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Tag: Pope Benedictus XVI

Deeply Shocked and Saddened

Deeply Shocked and SaddenedPope Benedictus XVI appeared sincere enough when he appeared Sunday before the crowds waiting in the rain outside St. Peter’s Basilica in the Vatican. His remarks of being “deeply shocked and saddened” by the angry reactions of Muslims all over the world will hopefully calm things down a bit before Muslims resort to further violence against Christians and church property – whether Catholic or not. All Christians were in danger from outraged Muslim mobs, and this was indicative of their burning effigies of the Pope and committing some acts of vandalism against churches in Muslim dominated countries, including two churches in Gaza. The Gaza churches, by the way, were not Catholic; which made the Pope’s quick apology even more important.

The Pope’s remarks, in which he stated that the quoted words from the 14th century medieval text did not reflect his personal opinion, makes one wonder why they were uttered in the first place. After all, doesn’t His Holiness have both speech writers, as well as person advisors in respect to possible Islamic sensitivities that might result from this kind of rhetoric? Even though he said he had ‘felt at home’ within the academic confines of the German university in which he addressed the faculty and student body, he should have taken into account that reporters would be present, and perhaps a number of Muslims as well (academics, professors, and the like).

As a result of this ‘slip of the tongue’ Vatican officials, including the Pope himself, are more acutely aware of the growing strength, and influence, of Islam all over the world; including this reality in Europe. Italy, once under nearly complete dominance by the Catholic Church, who even had control of what was known as the “Papal States”, now find themselves being encroached on by Muslims from North Africa (especially Egypt, Libya and Morocco) and other countries as well. Mohammad Habib, an official in Egypt’s Muslim Brotherhood, said that he accepted the Pope’s apology but “would like to know the Pope’s personal views concerning Islam”.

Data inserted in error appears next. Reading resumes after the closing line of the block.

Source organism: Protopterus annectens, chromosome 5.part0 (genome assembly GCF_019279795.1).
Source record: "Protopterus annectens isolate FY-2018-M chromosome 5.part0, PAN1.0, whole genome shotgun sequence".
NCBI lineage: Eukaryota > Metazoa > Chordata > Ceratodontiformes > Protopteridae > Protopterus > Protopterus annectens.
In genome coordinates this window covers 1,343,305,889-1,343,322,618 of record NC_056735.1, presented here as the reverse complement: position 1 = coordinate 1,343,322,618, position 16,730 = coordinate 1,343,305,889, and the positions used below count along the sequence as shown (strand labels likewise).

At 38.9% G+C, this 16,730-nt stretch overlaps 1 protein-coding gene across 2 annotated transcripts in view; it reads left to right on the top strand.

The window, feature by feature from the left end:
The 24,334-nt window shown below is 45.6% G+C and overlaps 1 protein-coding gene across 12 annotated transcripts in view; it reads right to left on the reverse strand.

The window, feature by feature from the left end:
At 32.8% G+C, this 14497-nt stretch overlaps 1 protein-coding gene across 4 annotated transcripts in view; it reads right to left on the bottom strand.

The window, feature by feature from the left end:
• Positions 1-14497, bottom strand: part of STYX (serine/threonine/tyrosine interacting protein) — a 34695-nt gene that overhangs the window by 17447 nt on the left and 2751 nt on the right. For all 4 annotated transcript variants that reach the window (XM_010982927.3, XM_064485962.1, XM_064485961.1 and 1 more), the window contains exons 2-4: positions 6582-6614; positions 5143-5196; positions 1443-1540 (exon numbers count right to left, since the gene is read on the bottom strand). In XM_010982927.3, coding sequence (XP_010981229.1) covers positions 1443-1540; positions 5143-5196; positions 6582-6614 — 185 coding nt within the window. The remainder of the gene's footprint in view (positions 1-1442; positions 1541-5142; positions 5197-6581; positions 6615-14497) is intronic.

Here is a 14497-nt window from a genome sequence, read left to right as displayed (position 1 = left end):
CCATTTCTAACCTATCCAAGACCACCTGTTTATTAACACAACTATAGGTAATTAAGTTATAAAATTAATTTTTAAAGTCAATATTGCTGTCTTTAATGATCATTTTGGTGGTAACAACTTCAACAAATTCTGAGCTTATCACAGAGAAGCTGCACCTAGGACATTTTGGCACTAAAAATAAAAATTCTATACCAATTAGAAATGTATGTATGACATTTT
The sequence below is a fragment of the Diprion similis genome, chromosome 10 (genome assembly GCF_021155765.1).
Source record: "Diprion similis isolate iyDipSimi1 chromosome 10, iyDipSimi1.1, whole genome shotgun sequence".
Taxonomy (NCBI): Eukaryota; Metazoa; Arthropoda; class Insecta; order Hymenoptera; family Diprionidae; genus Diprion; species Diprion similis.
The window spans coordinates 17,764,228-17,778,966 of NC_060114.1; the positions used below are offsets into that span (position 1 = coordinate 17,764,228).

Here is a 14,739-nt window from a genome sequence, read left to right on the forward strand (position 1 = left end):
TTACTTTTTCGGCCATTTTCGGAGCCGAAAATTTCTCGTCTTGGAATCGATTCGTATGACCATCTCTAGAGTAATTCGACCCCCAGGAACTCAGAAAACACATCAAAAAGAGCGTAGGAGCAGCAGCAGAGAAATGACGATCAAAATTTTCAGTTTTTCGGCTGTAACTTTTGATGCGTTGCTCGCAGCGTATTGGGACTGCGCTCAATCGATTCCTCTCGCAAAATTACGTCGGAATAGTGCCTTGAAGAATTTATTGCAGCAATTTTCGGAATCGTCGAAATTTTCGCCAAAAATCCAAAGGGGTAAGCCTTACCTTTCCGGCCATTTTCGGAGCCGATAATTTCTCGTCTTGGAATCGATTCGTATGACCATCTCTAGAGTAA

In light of the events of the past few days, however, these ‘views’ will most likely not be forthcoming; although an acceptance of the Popes apology by one such high official in an organization such as the E.M.B. is a good sign that the international Muslim community is interested in restoring calm. In the future, Benedictus XVI will most likely be a bit more candid in his remarks regarding Islam.

This episode doesn’t begin to hide the fact that there are definite strains emerging between two of the world’s largest religions, whose combined followers make up around 45% of the entire population of this planet. Islamic terrorism, on the rise since the now infamous “9-11” attacks in America, will cause further stress between the world’s Christian and Muslim communities. These kind of remarks, even if made ‘out of context’ do not help efforts to bring about any kind of reconciliation; and only add more fuel to a fire that is now progressing well beyond the ‘smoldering embers phase’.

Faith by the Sword: Remarks by the Pope Inflame World Muslims